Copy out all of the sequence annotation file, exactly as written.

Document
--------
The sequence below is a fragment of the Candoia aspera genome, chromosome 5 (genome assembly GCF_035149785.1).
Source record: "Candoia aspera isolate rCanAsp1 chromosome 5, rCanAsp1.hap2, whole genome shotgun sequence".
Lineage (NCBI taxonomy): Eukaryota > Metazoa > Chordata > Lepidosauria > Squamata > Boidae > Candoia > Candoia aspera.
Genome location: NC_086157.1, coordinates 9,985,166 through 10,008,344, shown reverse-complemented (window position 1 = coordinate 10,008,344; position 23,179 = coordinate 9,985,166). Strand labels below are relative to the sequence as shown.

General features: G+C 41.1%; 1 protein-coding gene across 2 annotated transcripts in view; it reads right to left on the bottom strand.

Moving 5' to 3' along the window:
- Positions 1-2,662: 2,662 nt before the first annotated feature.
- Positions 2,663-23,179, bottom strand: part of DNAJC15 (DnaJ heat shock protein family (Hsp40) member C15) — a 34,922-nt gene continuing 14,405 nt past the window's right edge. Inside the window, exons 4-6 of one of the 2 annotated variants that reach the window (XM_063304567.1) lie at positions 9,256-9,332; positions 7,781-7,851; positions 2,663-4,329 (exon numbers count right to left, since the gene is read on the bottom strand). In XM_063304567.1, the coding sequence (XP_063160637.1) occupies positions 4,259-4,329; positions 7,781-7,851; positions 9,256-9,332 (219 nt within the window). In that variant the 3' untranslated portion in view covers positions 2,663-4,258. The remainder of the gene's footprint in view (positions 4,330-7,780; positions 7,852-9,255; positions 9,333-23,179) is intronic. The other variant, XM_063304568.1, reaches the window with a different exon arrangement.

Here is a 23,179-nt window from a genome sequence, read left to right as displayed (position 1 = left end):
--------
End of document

The sequence below is a fragment of the Candoia aspera genome, chromosome 5 (genome assembly GCF_035149785.1).
Source record: "Candoia aspera isolate rCanAsp1 chromosome 5, rCanAsp1.hap2, whole genome shotgun sequence".
Lineage (NCBI taxonomy): Eukaryota > Metazoa > Chordata > Lepidosauria > Squamata > Boidae > Candoia > Candoia aspera.
Genome location: NC_086157.1, coordinates 9,985,166 through 10,008,344, shown reverse-complemented (window position 1 = coordinate 10,008,344; position 23,179 = coordinate 9,985,166). Strand labels below are relative to the sequence as shown.

General features: G+C 41.1%; 1 protein-coding gene across 2 annotated transcripts in view; it reads right to left on the bottom strand.

Moving 5' to 3' along the window:
- Positions 1-2,662: 2,662 nt before the first annotated feature.
- Positions 2,663-23,179, bottom strand: part of DNAJC15 (DnaJ heat shock protein family (Hsp40) member C15) — a 34,922-nt gene continuing 14,405 nt past the window's right edge. Inside the window, exons 4-6 of one of the 2 annotated variants that reach the window (XM_063304567.1) lie at positions 9,256-9,332; positions 7,781-7,851; positions 2,663-4,329 (exon numbers count right to left, since the gene is read on the bottom strand). In XM_063304567.1, the coding sequence (XP_063160637.1) occupies positions 4,259-4,329; positions 7,781-7,851; positions 9,256-9,332 (219 nt within the window). In that variant the 3' untranslated portion in view covers positions 2,663-4,258. The remainder of the gene's footprint in view (positions 4,330-7,780; positions 7,852-9,255; positions 9,333-23,179) is intronic. The other variant, XM_063304568.1, reaches the window with a different exon arrangement.

Here is a 23,179-nt window from a genome sequence, read left to right as displayed (position 1 = left end):